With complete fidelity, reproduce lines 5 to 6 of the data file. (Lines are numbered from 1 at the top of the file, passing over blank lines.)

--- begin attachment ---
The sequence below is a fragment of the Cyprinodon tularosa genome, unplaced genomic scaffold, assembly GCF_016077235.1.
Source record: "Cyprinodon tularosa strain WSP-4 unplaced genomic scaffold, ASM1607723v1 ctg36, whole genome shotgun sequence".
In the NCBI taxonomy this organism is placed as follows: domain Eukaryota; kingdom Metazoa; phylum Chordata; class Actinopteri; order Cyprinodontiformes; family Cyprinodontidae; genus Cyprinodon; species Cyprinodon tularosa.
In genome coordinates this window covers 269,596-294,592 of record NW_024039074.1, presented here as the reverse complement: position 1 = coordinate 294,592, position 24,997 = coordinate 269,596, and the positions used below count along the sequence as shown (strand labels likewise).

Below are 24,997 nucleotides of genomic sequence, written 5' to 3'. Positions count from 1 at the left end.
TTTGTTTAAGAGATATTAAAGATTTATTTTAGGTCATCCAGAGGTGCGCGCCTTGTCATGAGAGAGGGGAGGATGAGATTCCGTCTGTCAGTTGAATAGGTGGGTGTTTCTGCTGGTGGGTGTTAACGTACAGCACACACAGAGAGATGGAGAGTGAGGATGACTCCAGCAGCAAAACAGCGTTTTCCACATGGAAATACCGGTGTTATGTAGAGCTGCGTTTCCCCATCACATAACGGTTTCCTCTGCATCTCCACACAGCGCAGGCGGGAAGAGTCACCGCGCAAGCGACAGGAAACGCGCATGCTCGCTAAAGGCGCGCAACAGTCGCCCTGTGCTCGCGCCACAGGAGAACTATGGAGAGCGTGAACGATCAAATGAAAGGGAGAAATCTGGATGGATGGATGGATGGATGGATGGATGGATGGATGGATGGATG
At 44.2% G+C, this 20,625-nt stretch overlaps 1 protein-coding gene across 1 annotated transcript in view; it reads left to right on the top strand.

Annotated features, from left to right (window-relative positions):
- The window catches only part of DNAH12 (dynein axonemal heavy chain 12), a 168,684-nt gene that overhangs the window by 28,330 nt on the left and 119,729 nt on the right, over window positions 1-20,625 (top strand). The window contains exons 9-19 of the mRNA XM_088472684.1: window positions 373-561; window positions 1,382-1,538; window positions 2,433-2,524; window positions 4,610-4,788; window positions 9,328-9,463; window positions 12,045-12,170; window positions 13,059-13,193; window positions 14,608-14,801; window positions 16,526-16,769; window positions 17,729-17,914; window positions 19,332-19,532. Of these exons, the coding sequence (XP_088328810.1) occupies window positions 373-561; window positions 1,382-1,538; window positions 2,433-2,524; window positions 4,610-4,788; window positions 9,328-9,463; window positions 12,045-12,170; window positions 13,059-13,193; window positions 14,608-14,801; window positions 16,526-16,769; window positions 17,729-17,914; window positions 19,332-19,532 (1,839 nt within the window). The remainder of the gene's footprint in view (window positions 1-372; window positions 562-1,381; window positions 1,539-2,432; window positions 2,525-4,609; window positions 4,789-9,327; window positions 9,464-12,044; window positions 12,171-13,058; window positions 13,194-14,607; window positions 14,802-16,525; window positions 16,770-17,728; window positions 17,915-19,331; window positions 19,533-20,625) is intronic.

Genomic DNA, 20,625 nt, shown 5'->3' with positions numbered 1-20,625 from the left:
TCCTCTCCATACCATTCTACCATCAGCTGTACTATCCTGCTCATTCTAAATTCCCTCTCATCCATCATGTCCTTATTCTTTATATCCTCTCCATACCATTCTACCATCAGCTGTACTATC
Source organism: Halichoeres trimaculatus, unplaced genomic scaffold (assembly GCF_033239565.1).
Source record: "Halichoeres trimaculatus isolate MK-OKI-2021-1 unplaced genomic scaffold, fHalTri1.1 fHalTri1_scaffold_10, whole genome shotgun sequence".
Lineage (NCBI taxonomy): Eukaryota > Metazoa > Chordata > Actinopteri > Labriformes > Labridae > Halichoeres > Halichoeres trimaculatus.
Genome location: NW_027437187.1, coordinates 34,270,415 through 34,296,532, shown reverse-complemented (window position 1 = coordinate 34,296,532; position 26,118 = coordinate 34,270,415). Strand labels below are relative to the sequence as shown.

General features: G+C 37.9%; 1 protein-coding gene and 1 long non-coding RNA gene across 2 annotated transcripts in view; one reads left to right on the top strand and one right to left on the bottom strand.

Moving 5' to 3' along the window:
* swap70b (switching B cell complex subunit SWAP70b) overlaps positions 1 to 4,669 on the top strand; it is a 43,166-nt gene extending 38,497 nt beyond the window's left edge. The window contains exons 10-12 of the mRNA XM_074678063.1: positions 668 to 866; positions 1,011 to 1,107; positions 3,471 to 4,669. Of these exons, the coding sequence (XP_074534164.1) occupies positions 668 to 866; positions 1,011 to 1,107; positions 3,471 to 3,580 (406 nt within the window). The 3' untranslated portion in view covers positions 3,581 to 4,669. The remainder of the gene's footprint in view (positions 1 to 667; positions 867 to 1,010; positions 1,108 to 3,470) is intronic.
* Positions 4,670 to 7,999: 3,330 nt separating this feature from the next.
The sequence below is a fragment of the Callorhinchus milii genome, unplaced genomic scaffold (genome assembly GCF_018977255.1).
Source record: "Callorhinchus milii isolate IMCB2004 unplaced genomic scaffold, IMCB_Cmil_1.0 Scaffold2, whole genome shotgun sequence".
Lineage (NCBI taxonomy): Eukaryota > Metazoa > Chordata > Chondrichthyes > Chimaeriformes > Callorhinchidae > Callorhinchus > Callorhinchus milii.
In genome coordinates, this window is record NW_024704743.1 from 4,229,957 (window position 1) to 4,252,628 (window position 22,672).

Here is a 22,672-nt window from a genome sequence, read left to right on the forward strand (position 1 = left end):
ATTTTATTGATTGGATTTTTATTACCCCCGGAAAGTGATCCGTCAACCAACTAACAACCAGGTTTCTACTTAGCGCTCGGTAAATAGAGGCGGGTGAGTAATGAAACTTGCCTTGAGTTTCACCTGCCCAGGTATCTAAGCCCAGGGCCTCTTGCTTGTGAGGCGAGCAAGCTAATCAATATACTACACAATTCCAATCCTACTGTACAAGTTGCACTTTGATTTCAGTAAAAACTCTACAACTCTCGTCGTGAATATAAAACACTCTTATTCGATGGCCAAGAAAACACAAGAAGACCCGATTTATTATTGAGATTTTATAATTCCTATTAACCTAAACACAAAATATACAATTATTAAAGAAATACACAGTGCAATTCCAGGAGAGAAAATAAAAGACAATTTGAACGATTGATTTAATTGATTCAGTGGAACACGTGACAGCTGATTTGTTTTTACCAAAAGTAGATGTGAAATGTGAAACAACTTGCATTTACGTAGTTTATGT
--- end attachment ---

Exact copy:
Below are 24,997 nucleotides of genomic sequence, written 5' to 3'. Positions count from 1 at the left end.
TTTGTTTAAGAGATATTAAAGATTTATTTTAGGTCATCCAGAGGTGCGCGCCTTGTCATGAGAGAGGGGAGGATGAGATTCCGTCTGTCAGTTGAATAGGTGGGTGTTTCTGCTGGTGGGTGTTAACGTACAGCACACACAGAGAGATGGAGAGTGAGGATGACTCCAGCAGCAAAACAGCGTTTTCCACATGGAAATACCGGTGTTATGTAGAGCTGCGTTTCCCCATCACATAACGGTTTCCTCTGCATCTCCACACAGCGCAGGCGGGAAGAGTCACCGCGCAAGCGACAGGAAACGCGCATGCTCGCTAAAGGCGCGCAACAGTCGCCCTGTGCTCGCGCCACAGGAGAACTATGGAGAGCGTGAACGATCAAATGAAAGGGAGAAATCTGGATGGATGGATGGATGGATGGATGGATGGATGGATGGATGGATG